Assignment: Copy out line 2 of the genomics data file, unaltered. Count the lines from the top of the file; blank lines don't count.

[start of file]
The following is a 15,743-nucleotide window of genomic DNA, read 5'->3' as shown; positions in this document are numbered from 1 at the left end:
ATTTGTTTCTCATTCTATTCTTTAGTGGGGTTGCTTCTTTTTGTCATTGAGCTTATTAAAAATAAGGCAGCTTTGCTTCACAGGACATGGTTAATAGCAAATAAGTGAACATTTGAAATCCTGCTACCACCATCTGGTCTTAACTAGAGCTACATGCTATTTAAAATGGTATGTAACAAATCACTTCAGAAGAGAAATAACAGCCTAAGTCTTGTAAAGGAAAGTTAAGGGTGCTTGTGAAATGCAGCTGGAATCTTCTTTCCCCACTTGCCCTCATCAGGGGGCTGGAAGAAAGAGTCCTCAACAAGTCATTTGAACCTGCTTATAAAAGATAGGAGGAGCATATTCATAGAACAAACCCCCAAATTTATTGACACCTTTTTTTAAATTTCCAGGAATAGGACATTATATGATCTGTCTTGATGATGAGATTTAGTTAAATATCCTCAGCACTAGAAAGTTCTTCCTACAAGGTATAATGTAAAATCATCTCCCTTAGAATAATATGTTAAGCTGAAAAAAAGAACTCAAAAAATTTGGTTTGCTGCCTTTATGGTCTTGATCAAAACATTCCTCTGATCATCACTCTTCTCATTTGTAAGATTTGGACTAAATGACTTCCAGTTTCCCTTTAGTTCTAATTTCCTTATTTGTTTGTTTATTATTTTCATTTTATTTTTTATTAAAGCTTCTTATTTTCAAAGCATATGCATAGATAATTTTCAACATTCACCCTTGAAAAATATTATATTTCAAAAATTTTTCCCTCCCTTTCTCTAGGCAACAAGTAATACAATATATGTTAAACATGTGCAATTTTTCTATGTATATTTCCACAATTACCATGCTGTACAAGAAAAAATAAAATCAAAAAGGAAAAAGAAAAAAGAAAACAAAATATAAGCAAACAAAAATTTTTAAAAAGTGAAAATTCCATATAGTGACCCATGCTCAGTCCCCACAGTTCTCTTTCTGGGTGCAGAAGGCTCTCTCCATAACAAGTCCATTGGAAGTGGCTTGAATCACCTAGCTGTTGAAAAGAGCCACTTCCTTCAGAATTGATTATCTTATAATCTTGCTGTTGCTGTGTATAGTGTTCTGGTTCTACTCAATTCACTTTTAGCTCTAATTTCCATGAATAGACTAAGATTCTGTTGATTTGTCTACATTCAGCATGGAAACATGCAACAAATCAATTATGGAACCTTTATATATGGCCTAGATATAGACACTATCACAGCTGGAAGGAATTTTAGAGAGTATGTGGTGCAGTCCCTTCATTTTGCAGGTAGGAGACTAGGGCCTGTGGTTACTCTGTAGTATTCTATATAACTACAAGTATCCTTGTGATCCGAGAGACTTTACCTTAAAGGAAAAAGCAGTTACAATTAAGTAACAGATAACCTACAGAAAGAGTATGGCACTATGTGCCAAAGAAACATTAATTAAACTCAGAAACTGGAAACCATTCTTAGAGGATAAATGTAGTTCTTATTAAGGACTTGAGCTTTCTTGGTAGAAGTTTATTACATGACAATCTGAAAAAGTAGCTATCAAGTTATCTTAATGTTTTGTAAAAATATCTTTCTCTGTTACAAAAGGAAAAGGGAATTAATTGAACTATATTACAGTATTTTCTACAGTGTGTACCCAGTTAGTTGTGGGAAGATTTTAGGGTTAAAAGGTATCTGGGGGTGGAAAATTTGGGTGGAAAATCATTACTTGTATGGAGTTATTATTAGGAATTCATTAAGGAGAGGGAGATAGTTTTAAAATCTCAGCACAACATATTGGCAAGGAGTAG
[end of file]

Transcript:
ATTTGTTTCTCATTCTATTCTTTAGTGGGGTTGCTTCTTTTTGTCATTGAGCTTATTAAAAATAAGGCAGCTTTGCTTCACAGGACATGGTTAATAGCAAATAAGTGAACATTTGAAATCCTGCTACCACCATCTGGTCTTAACTAGAGCTACATGCTATTTAAAATGGTATGTAACAAATCACTTCAGAAGAGAAATAACAGCCTAAGTCTTGTAAAGGAAAGTTAAGGGTGCTTGTGAAATGCAGCTGGAATCTTCTTTCCCCACTTGCCCTCATCAGGGGGCTGGAAGAAAGAGTCCTCAACAAGTCATTTGAACCTGCTTATAAAAGATAGGAGGAGCATATTCATAGAACAAACCCCCAAATTTATTGACACCTTTTTTTAAATTTCCAGGAATAGGACATTATATGATCTGTCTTGATGATGAGATTTAGTTAAATATCCTCAGCACTAGAAAGTTCTTCCTACAAGGTATAATGTAAAATCATCTCCCTTAGAATAATATGTTAAGCTGAAAAAAAGAACTCAAAAAATTTGGTTTGCTGCCTTTATGGTCTTGATCAAAACATTCCTCTGATCATCACTCTTCTCATTTGTAAGATTTGGACTAAATGACTTCCAGTTTCCCTTTAGTTCTAATTTCCTTATTTGTTTGTTTATTATTTTCATTTTATTTTTTATTAAAGCTTCTTATTTTCAAAGCATATGCATAGATAATTTTCAACATTCACCCTTGAAAAATATTATATTTCAAAAATTTTTCCCTCCCTTTCTCTAGGCAACAAGTAATACAATATATGTTAAACATGTGCAATTTTTCTATGTATATTTCCACAATTACCATGCTGTACAAGAAAAAATAAAATCAAAAAGGAAAAAGAAAAAAGAAAACAAAATATAAGCAAACAAAAATTTTTAAAAAGTGAAAATTCCATATAGTGACCCATGCTCAGTCCCCACAGTTCTCTTTCTGGGTGCAGAAGGCTCTCTCCATAACAAGTCCATTGGAAGTGGCTTGAATCACCTAGCTGTTGAAAAGAGCCACTTCCTTCAGAATTGATTATCTTATAATCTTGCTGTTGCTGTGTATAGTGTTCTGGTTCTACTCAATTCACTTTTAGCTCTAATTTCCATGAATAGACTAAGATTCTGTTGATTTGTCTACATTCAGCATGGAAACATGCAACAAATCAATTATGGAACCTTTATATATGGCCTAGATATAGACACTATCACAGCTGGAAGGAATTTTAGAGAGTATGTGGTGCAGTCCCTTCATTTTGCAGGTAGGAGACTAGGGCCTGTGGTTACTCTGTAGTATTCTATATAACTACAAGTATCCTTGTGATCCGAGAGACTTTACCTTAAAGGAAAAAGCAGTTACAATTAAGTAACAGATAACCTACAGAAAGAGTATGGCACTATGTGCCAAAGAAACATTAATTAAACTCAGAAACTGGAAACCATTCTTAGAGGATAAATGTAGTTCTTATTAAGGACTTGAGCTTTCTTGGTAGAAGTTTATTACATGACAATCTGAAAAAGTAGCTATCAAGTTATCTTAATGTTTTGTAAAAATATCTTTCTCTGTTACAAAAGGAAAAGGGAATTAATTGAACTATATTACAGTATTTTCTACAGTGTGTACCCAGTTAGTTGTGGGAAGATTTTAGGGTTAAAAGGTATCTGGGGGTGGAAAATTTGGGTGGAAAATCATTACTTGTATGGAGTTATTATTAGGAATTCATTAAGGAGAGGGAGATAGTTTTAAAATCTCAGCACAACATATTGGCAAGGAGTAG